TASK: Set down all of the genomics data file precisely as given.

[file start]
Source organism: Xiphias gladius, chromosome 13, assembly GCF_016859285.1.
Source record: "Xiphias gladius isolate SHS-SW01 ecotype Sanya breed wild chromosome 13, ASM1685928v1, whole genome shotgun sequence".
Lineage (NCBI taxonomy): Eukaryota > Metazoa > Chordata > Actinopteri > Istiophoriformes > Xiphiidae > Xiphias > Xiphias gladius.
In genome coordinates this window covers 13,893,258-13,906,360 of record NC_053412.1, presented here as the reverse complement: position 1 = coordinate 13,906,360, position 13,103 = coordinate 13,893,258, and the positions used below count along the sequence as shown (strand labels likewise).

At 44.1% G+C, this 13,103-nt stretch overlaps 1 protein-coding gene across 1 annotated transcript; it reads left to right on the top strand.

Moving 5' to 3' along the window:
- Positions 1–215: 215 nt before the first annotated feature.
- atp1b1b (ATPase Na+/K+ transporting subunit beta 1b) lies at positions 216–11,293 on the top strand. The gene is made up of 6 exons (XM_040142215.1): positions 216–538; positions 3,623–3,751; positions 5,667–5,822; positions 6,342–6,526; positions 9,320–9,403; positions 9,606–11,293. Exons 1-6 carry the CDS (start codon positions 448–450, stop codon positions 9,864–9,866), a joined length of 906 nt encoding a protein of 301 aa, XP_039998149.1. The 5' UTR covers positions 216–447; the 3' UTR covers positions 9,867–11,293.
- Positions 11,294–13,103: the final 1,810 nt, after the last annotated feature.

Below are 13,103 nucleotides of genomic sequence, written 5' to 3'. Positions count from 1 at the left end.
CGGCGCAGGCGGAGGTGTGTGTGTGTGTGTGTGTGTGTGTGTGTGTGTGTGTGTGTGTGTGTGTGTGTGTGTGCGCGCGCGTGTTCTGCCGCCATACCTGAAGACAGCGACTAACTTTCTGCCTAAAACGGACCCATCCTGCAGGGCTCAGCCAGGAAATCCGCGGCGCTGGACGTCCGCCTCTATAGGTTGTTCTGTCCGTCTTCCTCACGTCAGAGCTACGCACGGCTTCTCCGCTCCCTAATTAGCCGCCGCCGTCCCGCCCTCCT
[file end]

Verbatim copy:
Source organism: Xiphias gladius, chromosome 13, assembly GCF_016859285.1.
Source record: "Xiphias gladius isolate SHS-SW01 ecotype Sanya breed wild chromosome 13, ASM1685928v1, whole genome shotgun sequence".
Lineage (NCBI taxonomy): Eukaryota > Metazoa > Chordata > Actinopteri > Istiophoriformes > Xiphiidae > Xiphias > Xiphias gladius.
In genome coordinates this window covers 13,893,258-13,906,360 of record NC_053412.1, presented here as the reverse complement: position 1 = coordinate 13,906,360, position 13,103 = coordinate 13,893,258, and the positions used below count along the sequence as shown (strand labels likewise).

At 44.1% G+C, this 13,103-nt stretch overlaps 1 protein-coding gene across 1 annotated transcript; it reads left to right on the top strand.

Moving 5' to 3' along the window:
- Positions 1–215: 215 nt before the first annotated feature.
- atp1b1b (ATPase Na+/K+ transporting subunit beta 1b) lies at positions 216–11,293 on the top strand. The gene is made up of 6 exons (XM_040142215.1): positions 216–538; positions 3,623–3,751; positions 5,667–5,822; positions 6,342–6,526; positions 9,320–9,403; positions 9,606–11,293. Exons 1-6 carry the CDS (start codon positions 448–450, stop codon positions 9,864–9,866), a joined length of 906 nt encoding a protein of 301 aa, XP_039998149.1. The 5' UTR covers positions 216–447; the 3' UTR covers positions 9,867–11,293.
- Positions 11,294–13,103: the final 1,810 nt, after the last annotated feature.

Below are 13,103 nucleotides of genomic sequence, written 5' to 3'. Positions count from 1 at the left end.
CGGCGCAGGCGGAGGTGTGTGTGTGTGTGTGTGTGTGTGTGTGTGTGTGTGTGTGTGTGTGTGTGTGTGTGTGCGCGCGCGTGTTCTGCCGCCATACCTGAAGACAGCGACTAACTTTCTGCCTAAAACGGACCCATCCTGCAGGGCTCAGCCAGGAAATCCGCGGCGCTGGACGTCCGCCTCTATAGGTTGTTCTGTCCGTCTTCCTCACGTCAGAGCTACGCACGGCTTCTCCGCTCCCTAATTAGCCGCCGCCGTCCCGCCCTCCT